Referring to the drawing, in Figure i the aplication of this invention to the determination of potential differencesbetween a point the ground and a buried metal structure vis illustrated.
A buried metallic structure lil is supplied with a conductor ll, and an electrode l2 is driven into the ground at the point where comparison with the potential of the structure iii is desired. This electrode l2 consists of an insulating outer sur- As' an rent, rather than the total quantity, information can be obtained as to the resistivity of the lsoil between the electrode and the buried metal structure. This information is useful-because, in the case oi elcctrolytic action, the damage done to underground struoturesis a function of current iiow, which in 'turn is a function ol' `the resistivity of the soil and the potentials between the soil and thev metal structure.
it is seen, thereiore, that there is provided a method for measuring potentials and resistivity f between a buried metal structure and a point in example, a glass tube i3, silver-plated on its ing y terior, or otherwise equipped with a conducting inner surface lil may be used. Or va metallic" rod coated with a suitable' dielectric may answer the purpose. It may be desirablevin some cases, to utilize a at sheet of dielectric'simply laid on vtheI surface of the ground, thesicle of thesheet not in contact-with the earth beingsupplied with a conducting surface, v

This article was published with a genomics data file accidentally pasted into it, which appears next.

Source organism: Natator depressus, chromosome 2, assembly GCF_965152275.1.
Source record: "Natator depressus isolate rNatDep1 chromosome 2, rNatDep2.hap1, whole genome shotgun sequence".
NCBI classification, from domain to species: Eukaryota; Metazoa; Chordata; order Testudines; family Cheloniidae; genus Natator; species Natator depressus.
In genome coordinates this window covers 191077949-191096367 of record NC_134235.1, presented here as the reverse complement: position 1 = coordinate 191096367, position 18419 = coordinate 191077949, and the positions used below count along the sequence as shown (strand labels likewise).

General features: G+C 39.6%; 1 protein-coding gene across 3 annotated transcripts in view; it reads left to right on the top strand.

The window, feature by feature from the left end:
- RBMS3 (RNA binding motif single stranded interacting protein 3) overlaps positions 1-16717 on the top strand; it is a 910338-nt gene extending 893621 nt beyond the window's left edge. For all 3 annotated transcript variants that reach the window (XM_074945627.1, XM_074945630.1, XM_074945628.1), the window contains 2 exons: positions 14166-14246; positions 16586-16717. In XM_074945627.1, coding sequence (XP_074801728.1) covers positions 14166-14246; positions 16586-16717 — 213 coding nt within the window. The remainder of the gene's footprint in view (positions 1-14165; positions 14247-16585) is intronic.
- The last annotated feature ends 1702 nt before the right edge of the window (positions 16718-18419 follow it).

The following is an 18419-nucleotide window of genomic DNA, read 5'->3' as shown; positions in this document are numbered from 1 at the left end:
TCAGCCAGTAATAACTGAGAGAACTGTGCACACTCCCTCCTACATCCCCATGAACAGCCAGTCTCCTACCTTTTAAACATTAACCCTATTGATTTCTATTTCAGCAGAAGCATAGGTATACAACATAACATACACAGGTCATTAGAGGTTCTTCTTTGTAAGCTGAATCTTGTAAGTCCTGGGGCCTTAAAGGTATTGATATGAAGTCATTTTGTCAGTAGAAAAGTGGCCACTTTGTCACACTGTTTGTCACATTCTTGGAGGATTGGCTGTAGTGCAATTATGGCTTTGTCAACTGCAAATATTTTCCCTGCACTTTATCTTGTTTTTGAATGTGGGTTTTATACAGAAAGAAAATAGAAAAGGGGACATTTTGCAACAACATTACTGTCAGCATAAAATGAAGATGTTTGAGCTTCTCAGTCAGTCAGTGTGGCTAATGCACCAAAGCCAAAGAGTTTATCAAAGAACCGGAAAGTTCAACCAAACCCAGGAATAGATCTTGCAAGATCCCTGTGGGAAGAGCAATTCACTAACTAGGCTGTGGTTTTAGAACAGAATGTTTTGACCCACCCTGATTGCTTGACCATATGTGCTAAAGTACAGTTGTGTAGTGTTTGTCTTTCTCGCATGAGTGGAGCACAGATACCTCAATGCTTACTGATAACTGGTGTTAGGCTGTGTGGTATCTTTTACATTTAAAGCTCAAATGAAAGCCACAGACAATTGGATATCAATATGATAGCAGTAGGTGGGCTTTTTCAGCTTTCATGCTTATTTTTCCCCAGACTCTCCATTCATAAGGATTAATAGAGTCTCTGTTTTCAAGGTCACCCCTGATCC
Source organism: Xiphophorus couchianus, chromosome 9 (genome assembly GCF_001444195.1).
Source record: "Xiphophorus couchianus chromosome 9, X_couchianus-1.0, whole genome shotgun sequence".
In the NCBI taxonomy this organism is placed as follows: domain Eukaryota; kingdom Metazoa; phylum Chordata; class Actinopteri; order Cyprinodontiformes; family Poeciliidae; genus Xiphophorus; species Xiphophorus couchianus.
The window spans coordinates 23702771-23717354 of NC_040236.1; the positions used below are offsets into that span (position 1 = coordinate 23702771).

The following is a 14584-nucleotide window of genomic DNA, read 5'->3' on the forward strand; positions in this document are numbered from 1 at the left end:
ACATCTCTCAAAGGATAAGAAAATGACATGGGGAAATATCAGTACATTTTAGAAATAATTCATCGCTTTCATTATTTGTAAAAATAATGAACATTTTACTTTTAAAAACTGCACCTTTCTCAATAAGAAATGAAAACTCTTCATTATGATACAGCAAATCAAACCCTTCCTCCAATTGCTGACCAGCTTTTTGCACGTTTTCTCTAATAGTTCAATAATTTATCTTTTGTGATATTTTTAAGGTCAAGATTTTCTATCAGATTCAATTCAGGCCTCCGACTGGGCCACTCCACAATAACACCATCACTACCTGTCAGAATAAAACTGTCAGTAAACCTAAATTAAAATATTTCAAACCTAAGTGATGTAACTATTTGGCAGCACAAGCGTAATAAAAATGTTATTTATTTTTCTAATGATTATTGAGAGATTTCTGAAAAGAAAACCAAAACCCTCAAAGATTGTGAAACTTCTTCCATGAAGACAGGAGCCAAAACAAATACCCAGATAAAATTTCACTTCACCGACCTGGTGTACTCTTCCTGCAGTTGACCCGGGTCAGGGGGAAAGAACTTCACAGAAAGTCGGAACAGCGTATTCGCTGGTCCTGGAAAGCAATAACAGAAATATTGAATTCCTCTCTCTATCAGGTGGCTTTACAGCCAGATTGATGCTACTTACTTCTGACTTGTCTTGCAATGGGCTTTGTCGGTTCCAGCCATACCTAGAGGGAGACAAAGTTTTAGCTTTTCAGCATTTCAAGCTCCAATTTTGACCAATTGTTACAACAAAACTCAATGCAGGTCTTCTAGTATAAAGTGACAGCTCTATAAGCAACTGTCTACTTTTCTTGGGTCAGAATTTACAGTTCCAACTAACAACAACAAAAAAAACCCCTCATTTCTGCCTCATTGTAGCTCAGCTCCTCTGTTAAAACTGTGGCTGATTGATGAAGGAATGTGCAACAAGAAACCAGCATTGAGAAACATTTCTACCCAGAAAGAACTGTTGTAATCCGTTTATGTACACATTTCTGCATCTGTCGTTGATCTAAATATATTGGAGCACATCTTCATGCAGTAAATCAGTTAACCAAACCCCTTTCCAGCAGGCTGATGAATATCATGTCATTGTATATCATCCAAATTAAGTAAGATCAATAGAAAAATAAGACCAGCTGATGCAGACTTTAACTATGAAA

Now, if the conductor Il` be connected to the metallic inner part f ifi of the electr-:de l2, the potential of theinner part will be made equal toA that of themetal structure l0. vThe electrodek l2 is, in eiect, a condenser, the two plates of the" example, an impulse r ballistic galvanometer l5 and key il have been illustratedthe key serving to' close thecircuit, and the 'galvanometer deecting according to the, total quantity of elec-l tricity which flows. that employed in measuring capacitences witha known `potential impressed on` a condenser. It has been found in practice that the capacitance of the condenser formed by the electrode and the earth is substantially constant, `but if, for anyv reasomthere is any' doubt on this score, theiamiliar technique of impressing' a known voltage across the plates of the condenser and observing the galvanometer deflection will give a basis from which to calculate the capacity.
It is to be understood, of course, thatthere .areother methods of obtaining thcpctential dif-y ference between two plates of anv condenser, all of which may be successfullyv employed as may .be desired. For example, a condenserl might well be placed in the line leading from the pipe lll to the coating `I4 of the electrode, and the voltage thereacross utilized to calculate the potential betweenthe structure l0 andthe point ci insertion ofthe electrode |2in the earth. 'Or, the
` charging current for the condenser formed-by the earth and inner coating I4 can be made to flow through an inductance or resistance, and the'voltage across the're'sistance or inductance used to give, utimately, the potential between the V structure :I0 and the point ofins'ertion of the electrode l2. i Various expedients will readily.